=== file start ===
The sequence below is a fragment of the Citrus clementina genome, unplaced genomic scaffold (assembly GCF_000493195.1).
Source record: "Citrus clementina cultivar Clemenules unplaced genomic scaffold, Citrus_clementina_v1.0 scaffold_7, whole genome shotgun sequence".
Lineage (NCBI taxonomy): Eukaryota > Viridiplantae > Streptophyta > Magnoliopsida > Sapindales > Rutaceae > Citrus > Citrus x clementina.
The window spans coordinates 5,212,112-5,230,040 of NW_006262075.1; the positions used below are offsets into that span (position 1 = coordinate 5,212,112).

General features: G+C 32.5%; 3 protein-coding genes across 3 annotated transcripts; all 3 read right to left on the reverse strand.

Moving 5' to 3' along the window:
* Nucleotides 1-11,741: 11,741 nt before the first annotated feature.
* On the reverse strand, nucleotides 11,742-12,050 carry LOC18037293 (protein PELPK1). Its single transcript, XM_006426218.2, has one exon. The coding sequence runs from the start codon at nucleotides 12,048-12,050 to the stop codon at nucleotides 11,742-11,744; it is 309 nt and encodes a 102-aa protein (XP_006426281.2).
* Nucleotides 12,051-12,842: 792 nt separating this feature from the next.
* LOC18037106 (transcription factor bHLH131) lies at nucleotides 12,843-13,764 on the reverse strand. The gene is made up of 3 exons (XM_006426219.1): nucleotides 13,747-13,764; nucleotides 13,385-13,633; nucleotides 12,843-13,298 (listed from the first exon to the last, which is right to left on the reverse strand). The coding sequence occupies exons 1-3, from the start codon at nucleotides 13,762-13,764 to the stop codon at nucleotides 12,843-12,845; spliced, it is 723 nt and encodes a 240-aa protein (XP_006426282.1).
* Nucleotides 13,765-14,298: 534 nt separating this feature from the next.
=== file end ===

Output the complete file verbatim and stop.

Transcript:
The sequence below is a fragment of the Citrus clementina genome, unplaced genomic scaffold (assembly GCF_000493195.1).
Source record: "Citrus clementina cultivar Clemenules unplaced genomic scaffold, Citrus_clementina_v1.0 scaffold_7, whole genome shotgun sequence".
Lineage (NCBI taxonomy): Eukaryota > Viridiplantae > Streptophyta > Magnoliopsida > Sapindales > Rutaceae > Citrus > Citrus x clementina.
The window spans coordinates 5,212,112-5,230,040 of NW_006262075.1; the positions used below are offsets into that span (position 1 = coordinate 5,212,112).

General features: G+C 32.5%; 3 protein-coding genes across 3 annotated transcripts; all 3 read right to left on the reverse strand.

Moving 5' to 3' along the window:
* Nucleotides 1-11,741: 11,741 nt before the first annotated feature.
* On the reverse strand, nucleotides 11,742-12,050 carry LOC18037293 (protein PELPK1). Its single transcript, XM_006426218.2, has one exon. The coding sequence runs from the start codon at nucleotides 12,048-12,050 to the stop codon at nucleotides 11,742-11,744; it is 309 nt and encodes a 102-aa protein (XP_006426281.2).
* Nucleotides 12,051-12,842: 792 nt separating this feature from the next.
* LOC18037106 (transcription factor bHLH131) lies at nucleotides 12,843-13,764 on the reverse strand. The gene is made up of 3 exons (XM_006426219.1): nucleotides 13,747-13,764; nucleotides 13,385-13,633; nucleotides 12,843-13,298 (listed from the first exon to the last, which is right to left on the reverse strand). The coding sequence occupies exons 1-3, from the start codon at nucleotides 13,762-13,764 to the stop codon at nucleotides 12,843-12,845; spliced, it is 723 nt and encodes a 240-aa protein (XP_006426282.1).
* Nucleotides 13,765-14,298: 534 nt separating this feature from the next.